Faye Cusmariu recalls how she and her family lived through the Iron Guard rebellion.
Source: Montreal Holocaust Museum, 2000
Faye Cusmariu was born to an assimilated secular family in 1920 in Bucharest (Romania). Trained as a chemical engineer, her father worked for several Bucharest tanneries. Faye studied at the Fine Arts Academy in Bucharest but could not graduate until after the war because of anti-Jewish legislation.
When a radical right-wing government came to power in 1940, a number of anti-Jewish measures were introduced. Members of the Iron Guard, a Romanian fascist organization, ransacked and confiscated Jewish businesses and attacked Jews on the streets.
In 1941, Faye married Zigu Cusmariu, a prominent Jewish businessman who owned three fabric stores in Bucharest. The Iron Guard Rebellion broke out the day after their wedding. During what came to be known as the Bucharest pogrom, the mob stormed Jewish homes, businesses and synagogues and tortured and murdered over 100 Jews. Alerted by their doorman, Faye and her husband went into hiding. They spent several days hidden in a non-Jewish friend’s basement.
After the pogrom, life returned to normal for the Cusmarius, who felt little impact in their daily life from the war raging in Europe. However, to protect his family, Faye’s husband began working with a non-Jewish business partner and changed the name of his stores to Zolteanu, his partner’s name.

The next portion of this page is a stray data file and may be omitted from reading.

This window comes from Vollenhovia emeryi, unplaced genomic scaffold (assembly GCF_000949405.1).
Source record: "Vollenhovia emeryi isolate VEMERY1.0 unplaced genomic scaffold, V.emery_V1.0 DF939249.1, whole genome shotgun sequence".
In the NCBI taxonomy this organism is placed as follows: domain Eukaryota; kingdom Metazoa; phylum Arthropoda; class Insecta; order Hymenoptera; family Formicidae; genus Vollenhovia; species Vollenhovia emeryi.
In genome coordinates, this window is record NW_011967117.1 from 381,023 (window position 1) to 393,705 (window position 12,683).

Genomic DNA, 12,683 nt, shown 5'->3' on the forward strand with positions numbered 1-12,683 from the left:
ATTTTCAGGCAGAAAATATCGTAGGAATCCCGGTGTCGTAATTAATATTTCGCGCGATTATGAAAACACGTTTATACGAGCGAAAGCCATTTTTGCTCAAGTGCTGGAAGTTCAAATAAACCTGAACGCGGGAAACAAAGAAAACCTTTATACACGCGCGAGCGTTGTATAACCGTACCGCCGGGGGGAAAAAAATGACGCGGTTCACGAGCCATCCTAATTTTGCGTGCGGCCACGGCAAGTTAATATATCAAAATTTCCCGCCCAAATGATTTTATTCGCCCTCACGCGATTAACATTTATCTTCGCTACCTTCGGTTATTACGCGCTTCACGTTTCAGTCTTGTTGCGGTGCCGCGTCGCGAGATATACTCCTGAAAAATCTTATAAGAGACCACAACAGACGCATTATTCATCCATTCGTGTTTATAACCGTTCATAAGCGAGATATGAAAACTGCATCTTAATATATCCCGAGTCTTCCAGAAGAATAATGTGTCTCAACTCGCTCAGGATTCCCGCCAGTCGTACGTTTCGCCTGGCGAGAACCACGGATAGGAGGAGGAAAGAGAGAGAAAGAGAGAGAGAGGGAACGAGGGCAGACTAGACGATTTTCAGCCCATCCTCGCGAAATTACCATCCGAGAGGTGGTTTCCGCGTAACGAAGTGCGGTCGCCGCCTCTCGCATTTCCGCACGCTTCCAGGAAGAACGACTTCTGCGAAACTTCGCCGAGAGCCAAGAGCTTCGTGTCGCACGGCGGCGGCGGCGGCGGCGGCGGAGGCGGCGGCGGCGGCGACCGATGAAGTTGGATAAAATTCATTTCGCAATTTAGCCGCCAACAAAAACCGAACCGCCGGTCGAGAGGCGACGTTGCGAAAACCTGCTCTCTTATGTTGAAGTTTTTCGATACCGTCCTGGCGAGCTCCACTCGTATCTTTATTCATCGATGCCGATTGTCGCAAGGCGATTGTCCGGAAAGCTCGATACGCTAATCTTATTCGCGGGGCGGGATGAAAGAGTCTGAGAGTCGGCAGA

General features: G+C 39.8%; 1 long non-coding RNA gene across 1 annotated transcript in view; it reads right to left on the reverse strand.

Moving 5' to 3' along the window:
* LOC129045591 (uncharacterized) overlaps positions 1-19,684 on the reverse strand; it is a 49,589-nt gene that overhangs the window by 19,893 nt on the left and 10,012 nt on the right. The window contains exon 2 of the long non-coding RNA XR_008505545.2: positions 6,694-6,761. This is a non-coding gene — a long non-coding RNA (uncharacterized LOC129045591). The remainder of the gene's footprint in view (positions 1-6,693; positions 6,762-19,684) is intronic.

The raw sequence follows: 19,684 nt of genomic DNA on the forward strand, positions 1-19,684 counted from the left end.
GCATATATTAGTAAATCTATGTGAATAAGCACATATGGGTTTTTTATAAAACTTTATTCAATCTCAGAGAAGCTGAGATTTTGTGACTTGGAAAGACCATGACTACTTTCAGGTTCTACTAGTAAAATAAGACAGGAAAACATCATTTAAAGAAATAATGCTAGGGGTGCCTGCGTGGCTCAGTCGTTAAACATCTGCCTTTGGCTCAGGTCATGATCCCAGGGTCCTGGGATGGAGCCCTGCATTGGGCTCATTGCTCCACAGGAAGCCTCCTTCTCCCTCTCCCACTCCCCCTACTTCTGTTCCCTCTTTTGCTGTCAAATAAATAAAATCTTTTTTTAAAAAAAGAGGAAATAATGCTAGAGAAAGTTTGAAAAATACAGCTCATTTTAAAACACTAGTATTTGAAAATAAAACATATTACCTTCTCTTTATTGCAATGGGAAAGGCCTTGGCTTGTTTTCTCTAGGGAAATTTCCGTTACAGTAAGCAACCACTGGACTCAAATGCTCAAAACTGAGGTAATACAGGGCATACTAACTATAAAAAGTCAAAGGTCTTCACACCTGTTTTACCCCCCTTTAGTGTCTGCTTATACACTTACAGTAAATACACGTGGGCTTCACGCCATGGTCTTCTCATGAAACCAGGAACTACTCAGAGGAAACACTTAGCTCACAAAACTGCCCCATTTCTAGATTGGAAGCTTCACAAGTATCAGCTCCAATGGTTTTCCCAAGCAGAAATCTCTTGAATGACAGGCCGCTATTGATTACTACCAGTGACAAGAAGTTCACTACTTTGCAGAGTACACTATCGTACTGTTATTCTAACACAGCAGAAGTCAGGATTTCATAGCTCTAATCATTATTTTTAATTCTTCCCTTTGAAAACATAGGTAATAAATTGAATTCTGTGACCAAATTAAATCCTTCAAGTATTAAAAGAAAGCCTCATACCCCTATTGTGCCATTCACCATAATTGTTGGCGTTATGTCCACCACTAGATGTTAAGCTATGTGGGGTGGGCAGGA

In August 1944, King Michael led a coup and overthrew the fascist Antonescu government. Romania switched to the side of the Allies and signed the armistice with the Soviet Union a month later.
The next day, it was the rebeliune [rebellion], it was terrible what happened.
After the war, Romania came under Soviet rule but life continued as normal for the Cusmarius. In 1947, a few months after Faye’s husband was imprisoned for a week, one of his old customers advised them to leave the country as fast as they could. Without telling anyone, they left in the middle of the night with two small children, a few items of clothing and some money. They took a boat from Romania to Italy, where they stayed for 6 months. They went on to the United States, where they had relatives. However, they could not get the visas that would have allowed them to stay, so they came to Canada. They settled in Montreal in 1948.
Faye became an artist and worked closely with Arthur Lismer of the Group of Seven. She taught art in her home until a few years before her death. Her husband bought one of the Brown’s shoe stores on St. Lawrence Street and expanded his business to become Brown’s Department Store. He was well known in the Jewish community for helping newly arrived immigrants by giving them jobs in the department store.
Faye passed away in 2010 but her legacy continues on in her children, grandchildren, and great-grandchildren.